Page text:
Vassilis Sambrakos compares through the Comparisonator the data of Ari’s home performance with that of AEK’s away performance.
After 6 matches, the points difference that separates them – AEK’s +2 creates the feeling that so far they don’t have a big difference in efficiency. However, the comparison of the performance data of the two teams in the league shows significant differences in the quality of the game. Naturally, a team that works from the beginning of the season with the same coach, AEK, evolves its game model. The football players understand the principles of the game, get to know each other, familiarize themselves with the roles the coach gives them on the field and start learning how to solve the problems presented in the matches and thus AEK’s game evolves and improves. Naturally, the other team, which has changed three coaches in the same period, is still in the first phase of its game changes,
When one compares, through the Comparisonator, what Aris and AEK have done so far in the 6 matches, one finds an superiority of AEK in all parameters of the game. He circulates the ball better and has better quality possession, creates more attacks, more final attempts, scores more goals. And it excels in all parameters of the defense phase, as well as in duels – offensive and defensive.
In a more specific comparison, i.e. in a simulation of the conditions of the Sunday derby, when one compares the home performance of Aris with the away performance of AEK, one finds interesting findings. The general picture shows the superiority of AEK, but the differences are small. And when you study the comparison in greater depth, you find that, for example, AEK scores more goals in an equal number of shots per match, but Aris creates more classic chances (higher Expected Goals value). In the defensive parameters, AEK makes and successfully completes more defensive actions, but Aris concedes fewer goals and allows fewer classic chances to the opponent. Finally, AEK excels in all the parameters of the duels, as well as in those of the passing game.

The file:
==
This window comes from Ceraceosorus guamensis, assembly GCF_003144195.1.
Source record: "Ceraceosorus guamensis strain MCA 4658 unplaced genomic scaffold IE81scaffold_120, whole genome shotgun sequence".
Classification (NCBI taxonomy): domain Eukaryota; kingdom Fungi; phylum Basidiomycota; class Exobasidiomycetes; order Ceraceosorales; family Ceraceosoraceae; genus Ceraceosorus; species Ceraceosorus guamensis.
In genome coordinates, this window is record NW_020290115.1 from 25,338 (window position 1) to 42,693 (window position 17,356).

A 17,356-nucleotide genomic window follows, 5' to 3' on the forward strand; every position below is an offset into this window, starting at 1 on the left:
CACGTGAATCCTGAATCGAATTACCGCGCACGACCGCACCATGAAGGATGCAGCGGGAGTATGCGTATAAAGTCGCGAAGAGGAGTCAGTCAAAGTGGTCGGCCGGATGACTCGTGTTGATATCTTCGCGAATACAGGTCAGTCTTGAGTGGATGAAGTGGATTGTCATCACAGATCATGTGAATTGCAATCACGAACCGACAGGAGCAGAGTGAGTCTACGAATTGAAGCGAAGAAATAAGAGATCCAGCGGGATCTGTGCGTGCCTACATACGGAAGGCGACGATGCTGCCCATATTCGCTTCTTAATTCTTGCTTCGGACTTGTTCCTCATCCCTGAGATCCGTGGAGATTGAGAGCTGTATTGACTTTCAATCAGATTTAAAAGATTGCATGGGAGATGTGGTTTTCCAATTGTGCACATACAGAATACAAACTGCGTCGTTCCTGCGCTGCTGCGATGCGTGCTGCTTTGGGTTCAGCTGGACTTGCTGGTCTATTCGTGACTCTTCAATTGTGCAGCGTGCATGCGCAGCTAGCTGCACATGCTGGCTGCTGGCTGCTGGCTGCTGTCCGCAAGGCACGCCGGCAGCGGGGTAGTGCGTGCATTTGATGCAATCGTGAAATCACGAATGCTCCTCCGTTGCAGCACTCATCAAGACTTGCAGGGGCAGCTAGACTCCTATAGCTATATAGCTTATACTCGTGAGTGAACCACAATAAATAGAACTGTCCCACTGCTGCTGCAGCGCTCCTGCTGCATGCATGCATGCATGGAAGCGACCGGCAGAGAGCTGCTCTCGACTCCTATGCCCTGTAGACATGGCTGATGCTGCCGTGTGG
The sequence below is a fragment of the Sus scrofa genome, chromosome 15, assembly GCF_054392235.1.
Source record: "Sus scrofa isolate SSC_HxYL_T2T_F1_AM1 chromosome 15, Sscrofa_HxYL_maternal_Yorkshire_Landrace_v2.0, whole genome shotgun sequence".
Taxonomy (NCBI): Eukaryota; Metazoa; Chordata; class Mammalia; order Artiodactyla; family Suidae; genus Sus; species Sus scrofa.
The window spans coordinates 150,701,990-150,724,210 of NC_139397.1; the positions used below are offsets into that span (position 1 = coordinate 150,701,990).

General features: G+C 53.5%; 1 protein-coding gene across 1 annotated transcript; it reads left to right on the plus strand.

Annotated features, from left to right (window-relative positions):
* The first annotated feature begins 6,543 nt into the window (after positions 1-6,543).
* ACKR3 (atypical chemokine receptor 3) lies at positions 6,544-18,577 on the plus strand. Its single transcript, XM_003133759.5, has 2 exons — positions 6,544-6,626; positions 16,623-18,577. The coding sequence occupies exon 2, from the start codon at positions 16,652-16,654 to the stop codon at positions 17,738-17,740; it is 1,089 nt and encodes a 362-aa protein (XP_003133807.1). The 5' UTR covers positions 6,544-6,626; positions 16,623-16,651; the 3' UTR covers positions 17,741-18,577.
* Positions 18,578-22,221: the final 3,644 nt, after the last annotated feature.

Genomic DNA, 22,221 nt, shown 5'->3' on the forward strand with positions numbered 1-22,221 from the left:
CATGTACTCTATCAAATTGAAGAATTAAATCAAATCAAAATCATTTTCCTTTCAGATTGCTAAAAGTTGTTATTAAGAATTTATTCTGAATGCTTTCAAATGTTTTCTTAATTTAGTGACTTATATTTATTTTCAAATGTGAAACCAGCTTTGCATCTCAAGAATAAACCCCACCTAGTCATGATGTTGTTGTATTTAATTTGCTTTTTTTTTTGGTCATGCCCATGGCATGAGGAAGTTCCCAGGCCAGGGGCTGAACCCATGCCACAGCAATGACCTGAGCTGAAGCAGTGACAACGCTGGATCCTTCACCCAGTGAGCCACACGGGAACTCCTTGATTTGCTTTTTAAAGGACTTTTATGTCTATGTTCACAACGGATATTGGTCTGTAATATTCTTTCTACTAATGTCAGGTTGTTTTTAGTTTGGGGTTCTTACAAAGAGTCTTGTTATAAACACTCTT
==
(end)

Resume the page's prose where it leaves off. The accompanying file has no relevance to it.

Looking at the comparison one understands the challenge it creates for Mars. Alan Pardew has to get his team to cover the deficit in intensity, put them with an aggressive mentality in the duels and achieve greater concentration in order for Aris to make safer but also more quality possession of the ball. In this way, he will help his team to face the advantages of his opponent. However, you can easily understand the path of Matias Almeida in the preparation of this game. His vision will obviously be to maintain the image his team had in the first half hour of the last away game – in terms of the intensity of their play and their aggressive mentality in duels.
Given that we’re still getting to know Matias Almeida and this is his second away derby we’ll be watching, and at the same time we’re just getting to know Alan Pardew and we’re about to see him in a second home derby, what we have ahead is a very interesting game. Since we are beginning to understand the basic concept of Almeida, we expect an AEK that will enter “Vikelidis” to attack Aris from the beginning in both phases of the game – with or without the ball. So it will be very interesting to see how Pardew chooses to approach this game – ie what his strategy will be. If one thinks that “Vikelidis” will be full, he easily assumes that the English coach will take advantage of the emotional charge his players will get from the stands and call for an attack. But we said, Pardew is still being learned. In his first derby, with Olympiakos, in the first 30 minutes Aris held the ball more, made the same number of attacks as his opponent, but had no chances – only one shot off target. But in retrospect we had heard Pardew explain to us that in his first time on the Aris bench he was still trying to get to know his team and read the best option to manage the match – as happened in the second half. So that picture doesn’t make a rule about how Ares will manage home derbies under Pardew.